During silent problem solving, hand gestures arise that have no communicative intent. The role of such co-thought gestures in cognition has been understudied in cognitive research as compared to co-speech gestures. We investigated whether gesticulation during silent problem solving supported subsequent performance in a Tower of Hanoi problem-solving task, in relation to visual working-memory capacity and task complexity. Seventy-six participants were assigned to either an instructed gesture condition or a condition that allowed them to gesture, but without explicit instructions to do so. This resulted in three gesture groups: (1) non-gesturing; (2) spontaneous gesturing; (3) instructed gesturing. In line with the embedded/extended cognition perspective on gesture, gesturing benefited complex problem-solving performance for participants with a lower visual working-memory capacity, but not for participants with a lower spatial working-memory capacity.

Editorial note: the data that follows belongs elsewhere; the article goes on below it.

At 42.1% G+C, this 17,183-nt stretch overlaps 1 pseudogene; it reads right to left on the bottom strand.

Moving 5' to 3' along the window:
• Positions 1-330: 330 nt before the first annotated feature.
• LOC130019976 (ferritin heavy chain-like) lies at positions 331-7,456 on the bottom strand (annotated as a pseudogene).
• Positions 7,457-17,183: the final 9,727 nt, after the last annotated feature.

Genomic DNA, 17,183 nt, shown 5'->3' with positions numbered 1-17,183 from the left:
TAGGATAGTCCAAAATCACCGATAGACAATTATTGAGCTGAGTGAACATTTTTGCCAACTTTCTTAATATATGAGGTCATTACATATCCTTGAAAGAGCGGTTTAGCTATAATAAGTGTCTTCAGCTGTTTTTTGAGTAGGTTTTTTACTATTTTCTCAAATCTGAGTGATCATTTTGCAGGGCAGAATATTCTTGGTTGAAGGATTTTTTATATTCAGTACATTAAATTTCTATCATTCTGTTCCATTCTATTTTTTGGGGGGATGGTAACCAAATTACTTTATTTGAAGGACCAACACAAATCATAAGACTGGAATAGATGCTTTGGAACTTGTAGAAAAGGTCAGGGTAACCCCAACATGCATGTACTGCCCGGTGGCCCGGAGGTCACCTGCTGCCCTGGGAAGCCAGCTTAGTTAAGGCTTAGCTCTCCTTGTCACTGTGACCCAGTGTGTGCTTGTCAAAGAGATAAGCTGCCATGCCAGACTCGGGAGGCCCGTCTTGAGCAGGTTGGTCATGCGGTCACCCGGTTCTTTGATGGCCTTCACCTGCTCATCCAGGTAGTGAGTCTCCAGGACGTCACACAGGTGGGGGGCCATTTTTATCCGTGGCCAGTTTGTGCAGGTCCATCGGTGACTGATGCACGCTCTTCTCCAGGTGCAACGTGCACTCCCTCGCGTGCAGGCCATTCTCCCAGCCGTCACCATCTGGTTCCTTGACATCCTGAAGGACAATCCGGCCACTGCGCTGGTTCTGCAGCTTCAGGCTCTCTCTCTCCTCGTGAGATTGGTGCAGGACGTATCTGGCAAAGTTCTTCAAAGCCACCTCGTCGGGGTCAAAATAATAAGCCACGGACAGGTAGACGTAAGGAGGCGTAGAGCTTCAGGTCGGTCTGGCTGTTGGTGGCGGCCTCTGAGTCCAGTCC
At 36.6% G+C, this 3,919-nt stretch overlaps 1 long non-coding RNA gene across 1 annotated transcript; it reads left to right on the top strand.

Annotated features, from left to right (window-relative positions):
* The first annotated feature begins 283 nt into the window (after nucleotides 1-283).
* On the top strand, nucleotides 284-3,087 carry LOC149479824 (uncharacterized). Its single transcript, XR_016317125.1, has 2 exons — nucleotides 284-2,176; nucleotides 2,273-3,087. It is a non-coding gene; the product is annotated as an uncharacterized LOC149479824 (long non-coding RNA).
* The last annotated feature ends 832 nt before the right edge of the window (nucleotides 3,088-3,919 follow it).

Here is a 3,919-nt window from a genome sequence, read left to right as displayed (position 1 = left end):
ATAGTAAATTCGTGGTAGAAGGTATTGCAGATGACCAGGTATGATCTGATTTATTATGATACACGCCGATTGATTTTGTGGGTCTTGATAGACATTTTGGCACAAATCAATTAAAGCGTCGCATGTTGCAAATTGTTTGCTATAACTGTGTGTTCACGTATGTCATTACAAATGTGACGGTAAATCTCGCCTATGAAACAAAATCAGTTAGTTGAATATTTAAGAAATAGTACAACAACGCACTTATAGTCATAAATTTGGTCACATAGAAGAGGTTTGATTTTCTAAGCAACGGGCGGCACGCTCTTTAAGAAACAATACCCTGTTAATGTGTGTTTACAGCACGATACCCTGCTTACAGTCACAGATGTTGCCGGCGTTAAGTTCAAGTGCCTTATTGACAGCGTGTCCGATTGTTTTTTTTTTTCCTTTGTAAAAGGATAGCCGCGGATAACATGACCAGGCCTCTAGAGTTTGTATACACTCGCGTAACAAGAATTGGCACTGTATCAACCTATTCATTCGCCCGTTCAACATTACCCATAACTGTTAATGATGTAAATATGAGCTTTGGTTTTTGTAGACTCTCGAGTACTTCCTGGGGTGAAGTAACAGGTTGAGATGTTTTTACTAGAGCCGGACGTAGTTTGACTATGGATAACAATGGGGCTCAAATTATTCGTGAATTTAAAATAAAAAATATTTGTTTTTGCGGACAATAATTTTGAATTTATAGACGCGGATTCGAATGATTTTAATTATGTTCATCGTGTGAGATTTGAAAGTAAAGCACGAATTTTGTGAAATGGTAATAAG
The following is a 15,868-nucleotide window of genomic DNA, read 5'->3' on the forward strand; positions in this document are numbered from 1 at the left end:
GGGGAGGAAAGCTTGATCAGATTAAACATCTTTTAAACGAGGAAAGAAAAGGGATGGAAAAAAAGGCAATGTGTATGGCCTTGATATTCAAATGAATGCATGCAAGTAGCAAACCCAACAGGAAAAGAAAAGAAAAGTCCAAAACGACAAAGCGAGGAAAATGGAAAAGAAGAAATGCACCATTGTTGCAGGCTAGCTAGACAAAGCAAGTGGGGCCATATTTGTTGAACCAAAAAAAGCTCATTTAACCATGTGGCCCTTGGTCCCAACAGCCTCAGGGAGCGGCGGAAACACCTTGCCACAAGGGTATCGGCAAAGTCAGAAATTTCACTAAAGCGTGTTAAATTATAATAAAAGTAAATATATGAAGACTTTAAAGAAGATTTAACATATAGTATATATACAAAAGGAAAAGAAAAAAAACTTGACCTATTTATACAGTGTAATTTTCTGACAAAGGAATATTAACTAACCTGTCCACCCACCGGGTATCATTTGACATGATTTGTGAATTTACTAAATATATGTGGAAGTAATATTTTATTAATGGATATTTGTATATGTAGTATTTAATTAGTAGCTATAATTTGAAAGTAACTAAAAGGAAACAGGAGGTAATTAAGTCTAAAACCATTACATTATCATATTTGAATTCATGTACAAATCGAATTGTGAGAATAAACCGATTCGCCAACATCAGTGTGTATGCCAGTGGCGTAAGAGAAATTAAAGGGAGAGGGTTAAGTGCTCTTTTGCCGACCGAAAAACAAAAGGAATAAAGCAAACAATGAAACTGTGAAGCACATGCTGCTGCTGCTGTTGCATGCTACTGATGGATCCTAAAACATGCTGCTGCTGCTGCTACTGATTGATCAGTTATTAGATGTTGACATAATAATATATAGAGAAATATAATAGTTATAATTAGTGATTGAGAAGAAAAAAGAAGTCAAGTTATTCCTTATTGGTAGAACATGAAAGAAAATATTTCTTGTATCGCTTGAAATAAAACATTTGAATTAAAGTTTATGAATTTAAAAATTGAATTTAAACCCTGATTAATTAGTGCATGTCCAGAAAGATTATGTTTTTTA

Additional Metadata
Persistent URL dx.doi.org/10.1007/s00426-018-1065-9, hdl.handle.net/1765/109797
Journal Psychological Research
Eielts, E.C, Pouw, W.T.J.L, Ouwehand, K.H.R, van Gog, T, Zwaan, R.A, & Paas, G.W.C. (2018). Co-thought gesturing supports more complex problem solving in subjects with lower visual working-memory capacity. Psychological Research. doi:10.1007/s00426-018-1065-9